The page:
In this omnibus film, six directors from the region each reflect on the Chinese diaspora. Thai filmmaker Aditya Assarat describes a meeting in Thailand between Paula and her friends, who have Chinese roots, with her cousin Mumu, who was born in China; Royston Tan from Singapore tells of the special meaning that making the traditional Popiah dish has for a Chinese family; Midi Zhao from Myanmar follows the death of a grandfather surrounded by Chinese …
Hsiao-Kang, a Taiwanese film director, travels to the Louvre in Paris, France, to shoot a film that explores the Salomé myth.
Ordinary Heroes is a narration about the life stories of an advocate, a prostitute, a social worker, and a priest during the social movements from 1970s to 1980s in Hong Kong. The film is based upon true stories.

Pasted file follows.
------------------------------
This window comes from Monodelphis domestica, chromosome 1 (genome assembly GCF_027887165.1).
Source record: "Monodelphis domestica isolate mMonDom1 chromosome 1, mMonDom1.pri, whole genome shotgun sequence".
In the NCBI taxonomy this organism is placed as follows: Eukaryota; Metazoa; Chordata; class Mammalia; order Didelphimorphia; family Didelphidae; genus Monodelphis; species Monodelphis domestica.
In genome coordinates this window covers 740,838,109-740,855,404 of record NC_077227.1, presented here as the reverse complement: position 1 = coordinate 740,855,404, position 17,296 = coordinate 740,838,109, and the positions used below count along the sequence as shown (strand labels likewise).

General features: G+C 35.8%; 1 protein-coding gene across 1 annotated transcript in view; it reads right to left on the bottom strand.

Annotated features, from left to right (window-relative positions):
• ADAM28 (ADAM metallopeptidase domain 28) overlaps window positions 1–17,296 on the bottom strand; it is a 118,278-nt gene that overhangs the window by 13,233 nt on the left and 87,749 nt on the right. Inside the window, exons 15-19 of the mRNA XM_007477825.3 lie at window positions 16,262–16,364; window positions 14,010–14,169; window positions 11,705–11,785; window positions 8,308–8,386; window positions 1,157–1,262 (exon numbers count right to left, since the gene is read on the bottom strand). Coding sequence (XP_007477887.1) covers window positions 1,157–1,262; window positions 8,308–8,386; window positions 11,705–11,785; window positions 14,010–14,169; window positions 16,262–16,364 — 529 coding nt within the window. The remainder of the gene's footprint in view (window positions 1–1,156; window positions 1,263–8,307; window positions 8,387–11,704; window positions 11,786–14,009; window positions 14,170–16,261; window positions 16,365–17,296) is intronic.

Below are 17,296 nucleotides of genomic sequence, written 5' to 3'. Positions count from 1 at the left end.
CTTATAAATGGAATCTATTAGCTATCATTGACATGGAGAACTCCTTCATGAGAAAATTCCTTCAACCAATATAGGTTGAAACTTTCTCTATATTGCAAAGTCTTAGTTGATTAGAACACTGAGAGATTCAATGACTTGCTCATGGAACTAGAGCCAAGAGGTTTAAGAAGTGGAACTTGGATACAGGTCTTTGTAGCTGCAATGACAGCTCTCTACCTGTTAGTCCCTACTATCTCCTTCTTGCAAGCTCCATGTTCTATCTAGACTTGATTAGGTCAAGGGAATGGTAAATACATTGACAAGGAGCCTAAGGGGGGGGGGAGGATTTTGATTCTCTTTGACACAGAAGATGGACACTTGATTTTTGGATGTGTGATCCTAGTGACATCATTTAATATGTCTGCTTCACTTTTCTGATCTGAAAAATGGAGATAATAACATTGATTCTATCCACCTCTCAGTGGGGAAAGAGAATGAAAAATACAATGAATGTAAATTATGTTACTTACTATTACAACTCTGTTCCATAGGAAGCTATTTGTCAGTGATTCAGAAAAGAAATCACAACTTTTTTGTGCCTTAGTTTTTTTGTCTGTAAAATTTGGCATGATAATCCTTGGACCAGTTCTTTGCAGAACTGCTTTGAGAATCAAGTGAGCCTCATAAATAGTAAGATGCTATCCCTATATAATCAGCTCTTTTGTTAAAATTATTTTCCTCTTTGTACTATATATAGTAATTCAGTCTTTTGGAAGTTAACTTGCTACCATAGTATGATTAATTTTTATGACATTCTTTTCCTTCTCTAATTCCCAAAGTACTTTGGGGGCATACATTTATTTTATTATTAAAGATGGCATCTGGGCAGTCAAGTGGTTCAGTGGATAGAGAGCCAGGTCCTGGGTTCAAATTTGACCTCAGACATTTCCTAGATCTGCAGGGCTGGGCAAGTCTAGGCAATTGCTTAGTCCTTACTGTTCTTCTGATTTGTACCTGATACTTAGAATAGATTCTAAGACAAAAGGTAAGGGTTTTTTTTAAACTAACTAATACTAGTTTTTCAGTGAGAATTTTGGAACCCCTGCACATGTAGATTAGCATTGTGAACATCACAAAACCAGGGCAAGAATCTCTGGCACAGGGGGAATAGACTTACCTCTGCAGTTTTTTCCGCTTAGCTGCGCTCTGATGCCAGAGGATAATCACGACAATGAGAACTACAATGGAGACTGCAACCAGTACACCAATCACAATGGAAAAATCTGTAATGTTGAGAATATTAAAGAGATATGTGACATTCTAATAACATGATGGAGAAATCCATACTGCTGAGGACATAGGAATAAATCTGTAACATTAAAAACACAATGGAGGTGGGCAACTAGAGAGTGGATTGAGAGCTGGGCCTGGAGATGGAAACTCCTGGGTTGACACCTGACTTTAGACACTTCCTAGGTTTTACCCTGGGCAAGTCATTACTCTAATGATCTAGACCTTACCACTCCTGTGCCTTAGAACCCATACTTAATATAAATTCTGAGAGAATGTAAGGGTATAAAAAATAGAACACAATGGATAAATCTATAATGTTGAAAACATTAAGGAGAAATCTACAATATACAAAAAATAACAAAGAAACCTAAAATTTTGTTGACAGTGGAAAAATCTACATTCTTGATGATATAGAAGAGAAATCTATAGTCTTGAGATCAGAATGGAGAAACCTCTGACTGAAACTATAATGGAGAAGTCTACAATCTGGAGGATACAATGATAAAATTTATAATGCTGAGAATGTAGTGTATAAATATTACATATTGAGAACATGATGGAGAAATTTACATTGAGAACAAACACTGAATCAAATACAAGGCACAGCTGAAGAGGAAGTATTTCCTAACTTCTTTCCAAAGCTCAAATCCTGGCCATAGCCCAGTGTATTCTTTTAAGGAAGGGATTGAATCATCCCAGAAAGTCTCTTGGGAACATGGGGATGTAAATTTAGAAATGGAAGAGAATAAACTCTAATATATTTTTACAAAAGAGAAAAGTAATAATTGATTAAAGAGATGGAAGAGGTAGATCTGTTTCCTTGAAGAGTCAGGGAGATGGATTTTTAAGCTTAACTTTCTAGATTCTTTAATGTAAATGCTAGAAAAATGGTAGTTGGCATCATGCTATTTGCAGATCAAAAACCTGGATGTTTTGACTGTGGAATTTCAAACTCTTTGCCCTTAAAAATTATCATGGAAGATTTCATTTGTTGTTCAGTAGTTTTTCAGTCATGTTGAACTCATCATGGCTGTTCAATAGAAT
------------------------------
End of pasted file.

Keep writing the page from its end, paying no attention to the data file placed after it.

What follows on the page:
Lush jungle and a building in ruins are the ideal stage for a film-confession that defies storytelling and goes beyond conversation on cinema. Tsai Ming-Liang and his actor Lee Kang-sheng confess and put on stage a pièce in which attention and slowness are in tune with the rhythm of memory. The unveiling of Tsai Ming-liang’s filmmaking: from Stray Dogs to the most intimate notes of the director-actor relationship.
Defying his parents, disaffected youth Hsiao Kang drops out of the local cram school to head for the bright lights of downtown Taipei. He falls in with Ah Tze, a young hoodlum, and their relationship is a confused mixture of hero-worship and rivalry that soon leads to trouble.
After his wife dies during childbirth, Ku-cheng leaves his children behind in their rural village while he finds work on a construction site in the city. He develops a relationship with a widow but despite their intimacy, he refuses to remarry.